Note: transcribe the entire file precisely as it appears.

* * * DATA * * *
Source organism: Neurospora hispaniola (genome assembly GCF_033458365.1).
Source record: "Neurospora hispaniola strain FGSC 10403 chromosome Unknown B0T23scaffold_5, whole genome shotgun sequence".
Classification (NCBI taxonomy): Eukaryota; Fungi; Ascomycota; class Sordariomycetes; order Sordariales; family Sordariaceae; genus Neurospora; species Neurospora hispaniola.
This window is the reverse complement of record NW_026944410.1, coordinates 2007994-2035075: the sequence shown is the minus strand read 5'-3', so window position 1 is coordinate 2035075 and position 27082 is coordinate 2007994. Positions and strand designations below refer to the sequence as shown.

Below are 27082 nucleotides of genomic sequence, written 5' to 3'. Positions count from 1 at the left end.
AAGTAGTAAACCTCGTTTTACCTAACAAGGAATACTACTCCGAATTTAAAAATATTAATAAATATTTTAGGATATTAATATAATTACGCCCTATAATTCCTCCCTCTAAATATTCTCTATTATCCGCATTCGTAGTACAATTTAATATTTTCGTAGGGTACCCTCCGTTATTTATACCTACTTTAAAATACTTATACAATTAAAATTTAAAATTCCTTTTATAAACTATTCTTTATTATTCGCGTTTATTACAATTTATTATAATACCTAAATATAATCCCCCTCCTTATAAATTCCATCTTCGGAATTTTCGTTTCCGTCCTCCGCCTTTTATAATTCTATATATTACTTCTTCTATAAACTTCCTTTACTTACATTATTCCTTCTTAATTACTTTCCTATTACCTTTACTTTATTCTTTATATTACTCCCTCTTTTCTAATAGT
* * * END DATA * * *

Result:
Source organism: Neurospora hispaniola (genome assembly GCF_033458365.1).
Source record: "Neurospora hispaniola strain FGSC 10403 chromosome Unknown B0T23scaffold_5, whole genome shotgun sequence".
Classification (NCBI taxonomy): Eukaryota; Fungi; Ascomycota; class Sordariomycetes; order Sordariales; family Sordariaceae; genus Neurospora; species Neurospora hispaniola.
This window is the reverse complement of record NW_026944410.1, coordinates 2007994-2035075: the sequence shown is the minus strand read 5'-3', so window position 1 is coordinate 2035075 and position 27082 is coordinate 2007994. Positions and strand designations below refer to the sequence as shown.

Below are 27082 nucleotides of genomic sequence, written 5' to 3'. Positions count from 1 at the left end.
AAGTAGTAAACCTCGTTTTACCTAACAAGGAATACTACTCCGAATTTAAAAATATTAATAAATATTTTAGGATATTAATATAATTACGCCCTATAATTCCTCCCTCTAAATATTCTCTATTATCCGCATTCGTAGTACAATTTAATATTTTCGTAGGGTACCCTCCGTTATTTATACCTACTTTAAAATACTTATACAATTAAAATTTAAAATTCCTTTTATAAACTATTCTTTATTATTCGCGTTTATTACAATTTATTATAATACCTAAATATAATCCCCCTCCTTATAAATTCCATCTTCGGAATTTTCGTTTCCGTCCTCCGCCTTTTATAATTCTATATATTACTTCTTCTATAAACTTCCTTTACTTACATTATTCCTTCTTAATTACTTTCCTATTACCTTTACTTTATTCTTTATATTACTCCCTCTTTTCTAATAGT